Gradualism is good: We can’t rush to Independence
The British state is in crisis. In the lead up to October 31st and beyond that crisis will deepen. How should we, supporters of a democratic independent Scotland, respond?
Next Saturday tens of thousands will march for independence in Edinburgh. In mid-October the SNP gathers for its conference. The Radical Independence Campaign reconvenes on October 26th. Across the movement there is an understandable urge to find the quickest route to independence – but there’s a danger of forgetting the value of patience.
If it takes ten years to get it right, it’s much much better than rushing and getting it wrong.
1) There’s no stable majority for independence
Since March 2017 there has only been one poll putting independence in the lead – and that was narrow. The most recent poll – despite the ongoing avalanche of Tory incompetence – was 43% in favour, 44% against.
We can be more confident if the official campaign starts from a position of strength: and that means a stable lead. While substantial progress was made during the last campaign – the polling average was around 40% Yes v 60% No in 2012 – the end result was a higher vote for the Union than polls anticipated.
For me independence support should be consistently above 60% before a referendum date is set. We’re not there yet.
2) Everything is a mess. Uncertainty makes winning harder
The mandate for holding a referendum is based on Brexit. Anyone who’s been awake will realise the Benn Act now places an obligation on any Prime Minister to delay Brexit for the third time if no deal is reached by October 19th.
We know as little about the next steps as we did in 2016. Johnson may crash us out (lawfully or unlawfully…), there may be an exit deal next year, there may be another referendum. The likelihood of a snap general election compounds the lack of clarity.
This matters. Scotland’s relationship with rUK will depend on rUK’s trade and borders policy, which in turn will inform the prospectus for independence. It’ll be easier to vote for and become independent when we know what the alternative is, and what we’ll be dealing with on the other side.
The lesson of the Brexit vote is a divided result doesn’t end the debate. People will try to overturn the result if it’s close. The reason there was no effective attempt to overturn the mandates for Scottish devolution or the Good Friday Agreement were the clear victories.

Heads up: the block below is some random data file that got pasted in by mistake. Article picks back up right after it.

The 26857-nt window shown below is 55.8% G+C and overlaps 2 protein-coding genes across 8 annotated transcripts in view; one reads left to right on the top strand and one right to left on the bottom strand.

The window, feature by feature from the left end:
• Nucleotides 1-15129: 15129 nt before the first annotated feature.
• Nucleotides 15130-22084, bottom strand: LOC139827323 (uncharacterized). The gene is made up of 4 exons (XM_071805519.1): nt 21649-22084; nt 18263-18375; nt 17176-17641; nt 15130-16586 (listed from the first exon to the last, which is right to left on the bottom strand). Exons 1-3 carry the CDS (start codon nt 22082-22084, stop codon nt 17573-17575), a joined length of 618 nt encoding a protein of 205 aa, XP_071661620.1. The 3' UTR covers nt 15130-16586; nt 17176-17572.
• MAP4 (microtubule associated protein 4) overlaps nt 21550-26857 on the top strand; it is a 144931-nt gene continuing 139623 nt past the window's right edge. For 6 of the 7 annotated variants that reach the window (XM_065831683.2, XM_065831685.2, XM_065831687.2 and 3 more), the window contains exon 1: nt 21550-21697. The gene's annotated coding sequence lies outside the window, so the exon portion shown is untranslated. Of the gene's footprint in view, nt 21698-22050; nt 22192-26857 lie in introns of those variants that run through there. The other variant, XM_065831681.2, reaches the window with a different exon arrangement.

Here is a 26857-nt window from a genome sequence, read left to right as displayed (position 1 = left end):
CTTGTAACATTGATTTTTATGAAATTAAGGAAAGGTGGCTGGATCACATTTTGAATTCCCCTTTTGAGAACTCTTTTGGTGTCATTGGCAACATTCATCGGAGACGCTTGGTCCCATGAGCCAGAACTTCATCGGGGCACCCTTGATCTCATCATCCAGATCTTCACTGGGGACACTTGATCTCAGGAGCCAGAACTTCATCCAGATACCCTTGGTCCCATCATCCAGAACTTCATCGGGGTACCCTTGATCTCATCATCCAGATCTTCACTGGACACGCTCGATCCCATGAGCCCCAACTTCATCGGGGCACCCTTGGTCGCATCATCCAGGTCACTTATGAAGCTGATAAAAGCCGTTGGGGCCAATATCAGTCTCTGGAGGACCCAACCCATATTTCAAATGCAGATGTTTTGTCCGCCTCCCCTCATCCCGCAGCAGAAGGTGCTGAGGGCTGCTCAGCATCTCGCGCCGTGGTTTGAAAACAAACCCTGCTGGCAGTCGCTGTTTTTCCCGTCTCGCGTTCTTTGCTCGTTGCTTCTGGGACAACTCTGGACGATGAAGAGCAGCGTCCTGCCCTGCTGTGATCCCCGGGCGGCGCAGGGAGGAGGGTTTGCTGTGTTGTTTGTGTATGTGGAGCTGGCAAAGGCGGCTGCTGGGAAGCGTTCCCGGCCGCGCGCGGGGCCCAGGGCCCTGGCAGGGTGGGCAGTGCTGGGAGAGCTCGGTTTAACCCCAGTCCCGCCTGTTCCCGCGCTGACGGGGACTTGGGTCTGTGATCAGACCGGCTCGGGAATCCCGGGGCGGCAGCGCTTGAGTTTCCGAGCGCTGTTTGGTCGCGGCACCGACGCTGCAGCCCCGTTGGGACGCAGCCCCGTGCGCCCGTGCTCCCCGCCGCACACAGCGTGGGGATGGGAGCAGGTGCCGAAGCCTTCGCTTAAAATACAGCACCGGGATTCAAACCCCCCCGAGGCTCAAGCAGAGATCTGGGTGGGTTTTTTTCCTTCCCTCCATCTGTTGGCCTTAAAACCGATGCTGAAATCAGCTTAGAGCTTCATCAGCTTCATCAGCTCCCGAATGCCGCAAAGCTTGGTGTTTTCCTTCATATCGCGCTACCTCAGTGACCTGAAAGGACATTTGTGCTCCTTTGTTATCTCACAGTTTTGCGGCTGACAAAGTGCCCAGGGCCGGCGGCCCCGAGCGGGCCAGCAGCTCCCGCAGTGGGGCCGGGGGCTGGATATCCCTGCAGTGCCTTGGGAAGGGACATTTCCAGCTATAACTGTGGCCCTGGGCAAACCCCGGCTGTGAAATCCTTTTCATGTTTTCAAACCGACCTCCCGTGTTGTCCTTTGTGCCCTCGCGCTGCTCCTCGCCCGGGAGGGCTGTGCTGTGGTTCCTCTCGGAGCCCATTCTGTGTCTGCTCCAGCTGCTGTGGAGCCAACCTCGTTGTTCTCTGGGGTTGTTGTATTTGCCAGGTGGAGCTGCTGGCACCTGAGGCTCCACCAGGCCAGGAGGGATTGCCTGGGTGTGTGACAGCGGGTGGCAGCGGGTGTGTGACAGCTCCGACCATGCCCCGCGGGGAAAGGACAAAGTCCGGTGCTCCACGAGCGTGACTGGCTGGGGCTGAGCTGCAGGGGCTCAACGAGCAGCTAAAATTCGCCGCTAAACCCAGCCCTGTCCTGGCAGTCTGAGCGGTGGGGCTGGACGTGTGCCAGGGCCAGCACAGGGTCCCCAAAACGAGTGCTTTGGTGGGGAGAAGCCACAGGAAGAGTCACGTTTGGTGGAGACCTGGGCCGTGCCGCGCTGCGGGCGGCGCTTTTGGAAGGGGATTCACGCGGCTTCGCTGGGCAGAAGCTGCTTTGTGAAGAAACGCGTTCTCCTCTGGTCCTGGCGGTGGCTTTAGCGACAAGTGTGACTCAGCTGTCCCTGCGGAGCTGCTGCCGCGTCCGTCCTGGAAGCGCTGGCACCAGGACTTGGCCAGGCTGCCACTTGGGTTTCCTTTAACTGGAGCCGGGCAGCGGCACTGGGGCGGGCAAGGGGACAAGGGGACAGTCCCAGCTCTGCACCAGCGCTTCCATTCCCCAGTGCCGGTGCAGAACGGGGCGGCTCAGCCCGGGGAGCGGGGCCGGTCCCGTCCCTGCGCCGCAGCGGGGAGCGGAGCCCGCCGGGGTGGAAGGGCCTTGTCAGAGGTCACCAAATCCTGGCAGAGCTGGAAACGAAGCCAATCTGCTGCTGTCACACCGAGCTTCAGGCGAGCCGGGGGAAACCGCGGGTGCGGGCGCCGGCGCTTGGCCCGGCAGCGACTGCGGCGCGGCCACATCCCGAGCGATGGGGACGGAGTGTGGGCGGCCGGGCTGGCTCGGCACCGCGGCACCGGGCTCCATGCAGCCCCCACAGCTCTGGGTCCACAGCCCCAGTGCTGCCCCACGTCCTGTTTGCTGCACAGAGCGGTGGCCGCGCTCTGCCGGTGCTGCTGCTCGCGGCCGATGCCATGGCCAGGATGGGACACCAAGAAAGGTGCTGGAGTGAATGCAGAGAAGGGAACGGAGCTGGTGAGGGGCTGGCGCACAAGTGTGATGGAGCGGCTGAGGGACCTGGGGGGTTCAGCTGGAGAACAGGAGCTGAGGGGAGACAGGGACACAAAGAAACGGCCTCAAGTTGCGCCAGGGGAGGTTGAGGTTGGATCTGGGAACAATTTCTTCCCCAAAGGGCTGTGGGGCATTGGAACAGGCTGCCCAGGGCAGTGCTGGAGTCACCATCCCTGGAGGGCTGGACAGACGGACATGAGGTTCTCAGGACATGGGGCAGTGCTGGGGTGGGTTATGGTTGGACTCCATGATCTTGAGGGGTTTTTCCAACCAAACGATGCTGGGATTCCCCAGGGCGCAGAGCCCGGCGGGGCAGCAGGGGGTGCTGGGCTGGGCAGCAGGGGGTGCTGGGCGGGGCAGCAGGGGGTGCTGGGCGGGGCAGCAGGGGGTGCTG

The whole purpose of winning independence is delivering positive changes after the result. We need to think about what conditions will mean we can progress onto tackling poverty and strengthening the economy as smoothly as possible. For that purpose we will need to bring everyone together, in particular for the immediate negotiations. We can’t be stuck entrenched in two warring camps re-fighting a narrow referendum result.
4) Making Westminster and the international community accept independence
As yet, Westminster hasn’t even accepted a future referendum. It’s unclear if it ever will. In this context achieving a Velvet Divorce (Czech-Slovak style) or a magnanimous separation of any kind could be a challenge.
Certain elite interests also have significant reasons – military, economic, geopolitical – to cling onto Scotland. A narrow and divisive vote is easier to undermine. A decisive result of a least more votes than opposed independence in 2014 (55.3%, 2,001,926) should be our movement’s minimum target. This can ensure legitimacy and pressure Westminster to negotiate in good faith.
We also can’t expect other countries to recognise Scottish independence without recognition from rUK. Just look at muted response from Governments to the bloody suppression of Catalonia’s referendum.
5) Losing twice is not an option – look at Quebec
Quebec tried to rush to independence. With days to go it seemed the sovereigntists had done enough at their second attempt. They lost by 54,288 votes, with 49.42%. The defeat devastated the Québécois movement, who remain in the doldrums a quarter of a century later.
These referendum are emotional. We can’t predict how Scottish society would respond to the narrowest of defeats for independence – but it may well be that we only have one more change in our lifetime.
So we need to keep the heid. Westminster’s turmoil will only deepen in the years ahead. With focus, we can build an unassailable majority for independence. It’s crucial we get it right.
Michael Gray @GrayInGlasgow will be part of a team hosting a Speakers’ Corner at the March for Independence, Edinburgh October 5th, to discuss the routes to independence